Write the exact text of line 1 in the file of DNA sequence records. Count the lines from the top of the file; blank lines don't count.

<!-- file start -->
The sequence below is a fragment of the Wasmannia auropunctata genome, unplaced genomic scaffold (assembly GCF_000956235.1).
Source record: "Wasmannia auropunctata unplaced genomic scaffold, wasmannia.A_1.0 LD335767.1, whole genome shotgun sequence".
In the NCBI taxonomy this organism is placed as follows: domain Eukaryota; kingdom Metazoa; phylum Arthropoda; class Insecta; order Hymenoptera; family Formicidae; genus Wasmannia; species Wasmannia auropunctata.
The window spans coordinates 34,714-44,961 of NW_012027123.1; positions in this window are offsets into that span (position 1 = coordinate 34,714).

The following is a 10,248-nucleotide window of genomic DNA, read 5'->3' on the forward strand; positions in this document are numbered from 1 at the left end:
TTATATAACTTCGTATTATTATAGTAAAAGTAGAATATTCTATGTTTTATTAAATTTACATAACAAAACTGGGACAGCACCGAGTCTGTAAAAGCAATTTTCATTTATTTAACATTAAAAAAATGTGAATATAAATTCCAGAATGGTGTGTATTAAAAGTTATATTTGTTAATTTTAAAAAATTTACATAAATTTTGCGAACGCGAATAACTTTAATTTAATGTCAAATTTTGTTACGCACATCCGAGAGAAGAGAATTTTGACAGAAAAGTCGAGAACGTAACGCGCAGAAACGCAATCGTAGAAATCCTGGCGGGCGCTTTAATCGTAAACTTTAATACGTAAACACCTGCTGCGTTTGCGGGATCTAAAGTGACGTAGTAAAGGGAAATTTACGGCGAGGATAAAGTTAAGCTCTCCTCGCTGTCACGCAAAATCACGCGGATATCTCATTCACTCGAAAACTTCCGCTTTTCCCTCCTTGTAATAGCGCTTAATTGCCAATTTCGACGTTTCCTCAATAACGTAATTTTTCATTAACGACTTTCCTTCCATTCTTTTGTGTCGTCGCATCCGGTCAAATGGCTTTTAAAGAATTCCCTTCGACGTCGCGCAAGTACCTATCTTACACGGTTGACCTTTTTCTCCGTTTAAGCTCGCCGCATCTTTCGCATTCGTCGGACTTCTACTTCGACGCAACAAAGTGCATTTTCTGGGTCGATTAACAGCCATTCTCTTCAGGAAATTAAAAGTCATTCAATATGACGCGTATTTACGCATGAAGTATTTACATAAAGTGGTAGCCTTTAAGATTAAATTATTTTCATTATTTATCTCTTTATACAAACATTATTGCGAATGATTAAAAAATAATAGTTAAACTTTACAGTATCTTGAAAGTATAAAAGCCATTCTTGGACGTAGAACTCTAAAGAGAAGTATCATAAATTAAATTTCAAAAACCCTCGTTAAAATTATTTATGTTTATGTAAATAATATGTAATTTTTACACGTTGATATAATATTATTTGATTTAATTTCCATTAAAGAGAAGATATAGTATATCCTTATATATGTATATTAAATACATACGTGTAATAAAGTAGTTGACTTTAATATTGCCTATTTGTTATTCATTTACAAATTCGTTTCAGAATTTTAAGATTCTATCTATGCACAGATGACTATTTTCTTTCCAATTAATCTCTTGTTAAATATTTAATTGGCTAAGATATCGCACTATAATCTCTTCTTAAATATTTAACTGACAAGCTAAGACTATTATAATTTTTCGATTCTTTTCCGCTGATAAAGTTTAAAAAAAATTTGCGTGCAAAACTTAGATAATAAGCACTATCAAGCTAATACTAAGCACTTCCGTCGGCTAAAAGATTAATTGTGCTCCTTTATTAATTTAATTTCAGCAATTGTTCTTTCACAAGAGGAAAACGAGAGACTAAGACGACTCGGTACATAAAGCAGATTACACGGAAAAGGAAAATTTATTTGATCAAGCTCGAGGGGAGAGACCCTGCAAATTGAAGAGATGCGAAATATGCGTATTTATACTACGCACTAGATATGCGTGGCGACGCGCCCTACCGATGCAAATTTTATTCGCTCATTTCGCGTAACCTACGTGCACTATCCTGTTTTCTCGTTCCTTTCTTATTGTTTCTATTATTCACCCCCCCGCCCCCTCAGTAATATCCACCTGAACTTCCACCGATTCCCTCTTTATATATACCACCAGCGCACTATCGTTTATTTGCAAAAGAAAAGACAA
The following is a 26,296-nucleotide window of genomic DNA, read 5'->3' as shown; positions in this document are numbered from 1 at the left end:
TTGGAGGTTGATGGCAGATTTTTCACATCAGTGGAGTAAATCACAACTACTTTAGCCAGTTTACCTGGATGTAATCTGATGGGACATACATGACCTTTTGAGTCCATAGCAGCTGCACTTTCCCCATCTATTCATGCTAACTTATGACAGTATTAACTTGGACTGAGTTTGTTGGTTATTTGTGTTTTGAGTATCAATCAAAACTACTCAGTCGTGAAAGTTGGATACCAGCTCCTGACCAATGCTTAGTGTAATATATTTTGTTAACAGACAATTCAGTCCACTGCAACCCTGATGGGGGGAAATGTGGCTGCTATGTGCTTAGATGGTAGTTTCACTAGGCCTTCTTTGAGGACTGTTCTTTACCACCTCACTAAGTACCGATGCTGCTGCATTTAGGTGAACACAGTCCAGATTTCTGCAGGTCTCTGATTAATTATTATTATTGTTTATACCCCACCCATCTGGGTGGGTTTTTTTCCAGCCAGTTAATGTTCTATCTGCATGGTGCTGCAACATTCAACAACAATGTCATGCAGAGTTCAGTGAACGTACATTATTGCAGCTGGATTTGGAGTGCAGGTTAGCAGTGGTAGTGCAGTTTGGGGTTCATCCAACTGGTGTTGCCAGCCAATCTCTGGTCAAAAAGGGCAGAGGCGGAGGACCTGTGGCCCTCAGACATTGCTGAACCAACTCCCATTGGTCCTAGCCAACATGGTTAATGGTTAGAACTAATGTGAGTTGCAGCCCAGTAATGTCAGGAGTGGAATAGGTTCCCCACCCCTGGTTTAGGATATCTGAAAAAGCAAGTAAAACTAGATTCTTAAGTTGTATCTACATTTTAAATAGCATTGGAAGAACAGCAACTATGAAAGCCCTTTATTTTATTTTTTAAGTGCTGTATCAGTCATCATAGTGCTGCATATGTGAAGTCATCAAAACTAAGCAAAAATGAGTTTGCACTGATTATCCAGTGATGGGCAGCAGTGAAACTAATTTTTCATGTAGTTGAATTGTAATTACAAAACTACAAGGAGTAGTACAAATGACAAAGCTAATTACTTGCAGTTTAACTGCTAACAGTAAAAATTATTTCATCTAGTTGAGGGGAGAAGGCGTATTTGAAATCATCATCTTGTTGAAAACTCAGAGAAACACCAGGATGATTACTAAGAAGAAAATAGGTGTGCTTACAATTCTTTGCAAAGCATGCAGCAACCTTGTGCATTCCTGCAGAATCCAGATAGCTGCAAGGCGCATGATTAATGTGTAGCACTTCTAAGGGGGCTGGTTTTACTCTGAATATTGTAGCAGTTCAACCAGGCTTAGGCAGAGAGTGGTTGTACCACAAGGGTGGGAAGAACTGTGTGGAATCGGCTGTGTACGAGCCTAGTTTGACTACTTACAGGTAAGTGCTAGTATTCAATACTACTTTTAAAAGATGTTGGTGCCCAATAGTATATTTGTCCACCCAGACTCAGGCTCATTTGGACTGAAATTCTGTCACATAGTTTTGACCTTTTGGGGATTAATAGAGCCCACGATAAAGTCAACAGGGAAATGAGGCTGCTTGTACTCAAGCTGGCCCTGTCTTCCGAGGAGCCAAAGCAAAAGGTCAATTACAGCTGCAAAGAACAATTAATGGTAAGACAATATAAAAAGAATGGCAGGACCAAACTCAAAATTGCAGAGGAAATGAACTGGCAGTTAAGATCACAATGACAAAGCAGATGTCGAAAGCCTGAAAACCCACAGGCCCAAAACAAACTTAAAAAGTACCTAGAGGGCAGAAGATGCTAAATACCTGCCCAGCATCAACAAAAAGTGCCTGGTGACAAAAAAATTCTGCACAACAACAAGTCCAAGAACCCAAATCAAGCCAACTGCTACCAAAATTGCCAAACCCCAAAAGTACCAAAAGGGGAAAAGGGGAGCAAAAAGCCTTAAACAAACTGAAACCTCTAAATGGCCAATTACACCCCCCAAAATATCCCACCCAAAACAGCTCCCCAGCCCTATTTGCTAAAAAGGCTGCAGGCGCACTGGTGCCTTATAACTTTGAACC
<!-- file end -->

The sequence below is a fragment of the Wasmannia auropunctata genome, unplaced genomic scaffold (assembly GCF_000956235.1).